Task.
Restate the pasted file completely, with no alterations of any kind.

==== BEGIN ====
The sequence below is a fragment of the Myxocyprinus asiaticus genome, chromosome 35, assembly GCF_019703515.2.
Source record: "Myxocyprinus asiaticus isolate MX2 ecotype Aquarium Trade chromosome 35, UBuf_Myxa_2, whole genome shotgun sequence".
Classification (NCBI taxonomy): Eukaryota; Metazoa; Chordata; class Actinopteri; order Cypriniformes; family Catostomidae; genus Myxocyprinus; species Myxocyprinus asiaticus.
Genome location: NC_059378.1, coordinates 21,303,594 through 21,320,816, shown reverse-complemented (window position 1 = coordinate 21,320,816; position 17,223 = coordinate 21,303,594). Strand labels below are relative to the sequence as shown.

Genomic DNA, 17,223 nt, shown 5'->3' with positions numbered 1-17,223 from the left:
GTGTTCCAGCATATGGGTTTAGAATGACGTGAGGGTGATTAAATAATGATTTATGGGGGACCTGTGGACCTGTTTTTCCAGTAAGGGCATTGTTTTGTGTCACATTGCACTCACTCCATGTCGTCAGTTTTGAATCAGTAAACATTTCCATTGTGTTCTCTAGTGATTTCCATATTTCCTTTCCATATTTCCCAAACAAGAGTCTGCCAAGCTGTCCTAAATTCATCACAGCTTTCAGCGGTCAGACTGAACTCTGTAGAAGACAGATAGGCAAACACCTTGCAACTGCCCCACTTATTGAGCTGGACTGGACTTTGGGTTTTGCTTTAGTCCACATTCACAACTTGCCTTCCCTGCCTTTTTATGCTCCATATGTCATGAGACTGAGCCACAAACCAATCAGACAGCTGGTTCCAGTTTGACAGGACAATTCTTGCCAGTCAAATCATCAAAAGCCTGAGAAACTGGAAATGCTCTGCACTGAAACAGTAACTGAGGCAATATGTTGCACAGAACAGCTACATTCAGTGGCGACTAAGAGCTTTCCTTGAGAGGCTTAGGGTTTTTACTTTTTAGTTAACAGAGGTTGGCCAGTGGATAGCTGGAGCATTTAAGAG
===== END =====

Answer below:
The sequence below is a fragment of the Myxocyprinus asiaticus genome, chromosome 35, assembly GCF_019703515.2.
Source record: "Myxocyprinus asiaticus isolate MX2 ecotype Aquarium Trade chromosome 35, UBuf_Myxa_2, whole genome shotgun sequence".
Classification (NCBI taxonomy): Eukaryota; Metazoa; Chordata; class Actinopteri; order Cypriniformes; family Catostomidae; genus Myxocyprinus; species Myxocyprinus asiaticus.
Genome location: NC_059378.1, coordinates 21,303,594 through 21,320,816, shown reverse-complemented (window position 1 = coordinate 21,320,816; position 17,223 = coordinate 21,303,594). Strand labels below are relative to the sequence as shown.

Genomic DNA, 17,223 nt, shown 5'->3' with positions numbered 1-17,223 from the left:
GTGTTCCAGCATATGGGTTTAGAATGACGTGAGGGTGATTAAATAATGATTTATGGGGGACCTGTGGACCTGTTTTTCCAGTAAGGGCATTGTTTTGTGTCACATTGCACTCACTCCATGTCGTCAGTTTTGAATCAGTAAACATTTCCATTGTGTTCTCTAGTGATTTCCATATTTCCTTTCCATATTTCCCAAACAAGAGTCTGCCAAGCTGTCCTAAATTCATCACAGCTTTCAGCGGTCAGACTGAACTCTGTAGAAGACAGATAGGCAAACACCTTGCAACTGCCCCACTTATTGAGCTGGACTGGACTTTGGGTTTTGCTTTAGTCCACATTCACAACTTGCCTTCCCTGCCTTTTTATGCTCCATATGTCATGAGACTGAGCCACAAACCAATCAGACAGCTGGTTCCAGTTTGACAGGACAATTCTTGCCAGTCAAATCATCAAAAGCCTGAGAAACTGGAAATGCTCTGCACTGAAACAGTAACTGAGGCAATATGTTGCACAGAACAGCTACATTCAGTGGCGACTAAGAGCTTTCCTTGAGAGGCTTAGGGTTTTTACTTTTTAGTTAACAGAGGTTGGCCAGTGGATAGCTGGAGCATTTAAGAG